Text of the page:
Looking back:10,000 Controlled Trials in Schizophrenia Over 60 Years : Schiz Bulletin: Jan 2013


The first RCT was carried out 60 years ago ( UK MRC trial of streptomycin in tuberculosis, 1948).Modern drug treatments for mental disorders also started emerging in the last 60 years.First RCT in psychiatry was published in July 1955 (Reserpine in the treatment of anxious and depressed patients). Jose Miyar and Clive Adams examines the content and quality of research conducted in schizophrenia over the last five decades in this article.

The Cochrane  Schizophrenia group’s data base  is the most comprehensive one of all published and unpublished trials in this area.  The register in 2008 held 12,211 reports of 10,000 trials.77% of this were published in journals and 10% in conferences. The survey show that schizophrenia research is under represented in leading journals. Only 28% of these trials were available on Pubmed . 93% of these trials focused on treatment. The number of trials per year relevant to schizophrenia is  rising from about 35 in the 1950s and 1960s, 100 in 1970s and 1980s, 200 in 1990s to 650 per year so far in the 2000s. There is a tendency to have multiple reports from one trial, one trial was published 122 times!. Multiple articles often repeat findings in different format though in some cases multiple publications are very much necessary  to communicate all relevant information that is generated. Authors consider  that “multiple publications serve only to confuse—often giving the impression that there are more data than there really are. This can be used as a marketing tool to highlight favourable findings of a treatment and hide disadvantageous facts amidst the confusion”.

It is interesting to note that an increasing proportion of research is now published in Mandarin (18%).In 1998 there were only 216 trials from China , but by 2008 22% of all trials come from china.  The average number of trial participants rose from 65 people in 1998 to 132 in 2008.  The authors consider that an outcome such as ‘‘clinically important improvement in mental state’’ to show a 20% difference between groups a study would have to have around 150 participants in each arm (a = .05, power 85%).However, the median and mode estimates of study size of 60 participants indicate that schizophrenia trials remain tiny in most cases.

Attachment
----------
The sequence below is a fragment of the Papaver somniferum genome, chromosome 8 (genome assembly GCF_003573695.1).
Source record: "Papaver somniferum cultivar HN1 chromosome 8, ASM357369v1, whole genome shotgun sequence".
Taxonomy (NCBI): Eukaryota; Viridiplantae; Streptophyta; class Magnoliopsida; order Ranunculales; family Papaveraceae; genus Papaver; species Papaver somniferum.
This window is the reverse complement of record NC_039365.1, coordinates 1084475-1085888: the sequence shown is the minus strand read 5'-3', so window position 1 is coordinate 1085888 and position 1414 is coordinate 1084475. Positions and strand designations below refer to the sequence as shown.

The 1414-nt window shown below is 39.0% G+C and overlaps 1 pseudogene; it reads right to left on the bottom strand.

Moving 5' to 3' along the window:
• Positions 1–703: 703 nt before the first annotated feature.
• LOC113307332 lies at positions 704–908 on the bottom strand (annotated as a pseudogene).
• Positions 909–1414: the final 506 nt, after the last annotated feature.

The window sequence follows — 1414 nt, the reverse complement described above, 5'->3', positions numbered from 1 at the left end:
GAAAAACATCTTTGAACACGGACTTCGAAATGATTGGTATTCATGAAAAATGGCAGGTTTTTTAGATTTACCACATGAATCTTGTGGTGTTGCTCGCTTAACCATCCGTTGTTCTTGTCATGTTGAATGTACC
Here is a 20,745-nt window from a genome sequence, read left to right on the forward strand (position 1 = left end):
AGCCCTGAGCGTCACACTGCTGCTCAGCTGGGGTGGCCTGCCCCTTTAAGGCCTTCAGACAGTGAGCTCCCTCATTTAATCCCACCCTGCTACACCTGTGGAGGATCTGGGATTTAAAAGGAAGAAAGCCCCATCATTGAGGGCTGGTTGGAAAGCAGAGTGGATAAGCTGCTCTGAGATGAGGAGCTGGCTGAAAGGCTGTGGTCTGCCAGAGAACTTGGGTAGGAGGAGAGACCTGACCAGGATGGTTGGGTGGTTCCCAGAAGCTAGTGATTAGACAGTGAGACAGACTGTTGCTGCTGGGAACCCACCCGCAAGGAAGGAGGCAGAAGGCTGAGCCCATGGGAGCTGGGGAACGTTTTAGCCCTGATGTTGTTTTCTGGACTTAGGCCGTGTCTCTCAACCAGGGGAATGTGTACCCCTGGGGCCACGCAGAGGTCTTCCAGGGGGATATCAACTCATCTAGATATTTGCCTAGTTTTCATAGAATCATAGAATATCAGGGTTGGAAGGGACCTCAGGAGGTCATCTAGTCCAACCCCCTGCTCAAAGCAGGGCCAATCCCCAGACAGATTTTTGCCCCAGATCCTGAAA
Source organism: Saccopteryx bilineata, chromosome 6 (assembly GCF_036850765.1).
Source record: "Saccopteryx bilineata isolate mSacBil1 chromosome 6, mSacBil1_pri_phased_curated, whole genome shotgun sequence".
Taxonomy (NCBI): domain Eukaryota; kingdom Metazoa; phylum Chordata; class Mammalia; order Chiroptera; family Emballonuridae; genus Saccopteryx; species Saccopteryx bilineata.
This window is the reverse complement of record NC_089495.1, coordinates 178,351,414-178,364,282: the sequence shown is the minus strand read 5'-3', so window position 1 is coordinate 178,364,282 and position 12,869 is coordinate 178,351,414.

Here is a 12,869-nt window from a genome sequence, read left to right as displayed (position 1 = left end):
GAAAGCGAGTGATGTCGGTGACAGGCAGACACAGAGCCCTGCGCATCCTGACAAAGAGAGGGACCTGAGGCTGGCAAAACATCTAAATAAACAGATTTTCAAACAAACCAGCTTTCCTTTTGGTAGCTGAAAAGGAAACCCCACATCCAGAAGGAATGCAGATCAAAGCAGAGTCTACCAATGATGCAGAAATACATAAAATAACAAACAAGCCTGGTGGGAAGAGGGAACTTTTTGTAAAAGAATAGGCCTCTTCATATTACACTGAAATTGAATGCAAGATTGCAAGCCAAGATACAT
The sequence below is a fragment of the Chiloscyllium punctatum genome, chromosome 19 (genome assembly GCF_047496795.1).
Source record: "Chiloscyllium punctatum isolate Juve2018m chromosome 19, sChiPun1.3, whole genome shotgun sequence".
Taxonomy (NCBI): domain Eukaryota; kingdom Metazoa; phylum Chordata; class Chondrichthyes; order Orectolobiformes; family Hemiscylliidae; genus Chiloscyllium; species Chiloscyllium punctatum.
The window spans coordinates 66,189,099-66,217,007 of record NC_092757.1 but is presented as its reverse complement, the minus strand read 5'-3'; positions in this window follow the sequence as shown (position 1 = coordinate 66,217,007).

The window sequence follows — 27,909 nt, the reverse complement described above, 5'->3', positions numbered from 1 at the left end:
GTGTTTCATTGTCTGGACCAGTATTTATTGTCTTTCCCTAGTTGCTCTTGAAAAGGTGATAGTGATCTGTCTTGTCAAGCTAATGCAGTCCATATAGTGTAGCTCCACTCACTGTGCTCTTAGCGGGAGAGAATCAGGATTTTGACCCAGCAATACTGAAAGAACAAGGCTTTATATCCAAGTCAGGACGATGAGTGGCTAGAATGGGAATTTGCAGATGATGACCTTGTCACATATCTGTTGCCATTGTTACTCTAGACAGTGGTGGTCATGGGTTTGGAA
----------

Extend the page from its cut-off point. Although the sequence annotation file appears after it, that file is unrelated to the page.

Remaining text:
Drugs remain the most common intervention with a marked increase in the study of risperidone. Risperidone has become  the benchmark control medication (instead of haloperidol). The study show that there is a proliferation of ratings scales. Every fifth trial is introducing a new rating scale. 40% of these scales may not be clearly validated and are therefore likely to produce exaggerated estimates of treatment effect. This makes the comparison across trials more difficult and interpretation of results more complicated.


Sample size of schizophrenia trials remains small. Multiple publications are becoming more common, and  new outcomes scales  are proliferating. There is need for agreed standardized sets of outcomes.More research is now coming from previously underrepresented countries like China.

An interesting development is the COMET Initiative which brings together researchers interested in the development and application of agreed standardised sets of outcomes, known as a ‘core outcome set.’ These sets are envisaged to represent the minimum that should be measured and reported in all clinical trials for a specific condition.


Clinicians and patients  can hope that research community would take these observations seriously and there would be much more good quality, larger trials that address the important issues that matters.

Summary of the article:

Content and quality of 10 000 controlled trials in schizophrenia over 60 years. Miyar J, Adams CE.Schizophr Bull. 2013 Jan;39(1):226-9. doi: 10.1093/schbul/sbr140.

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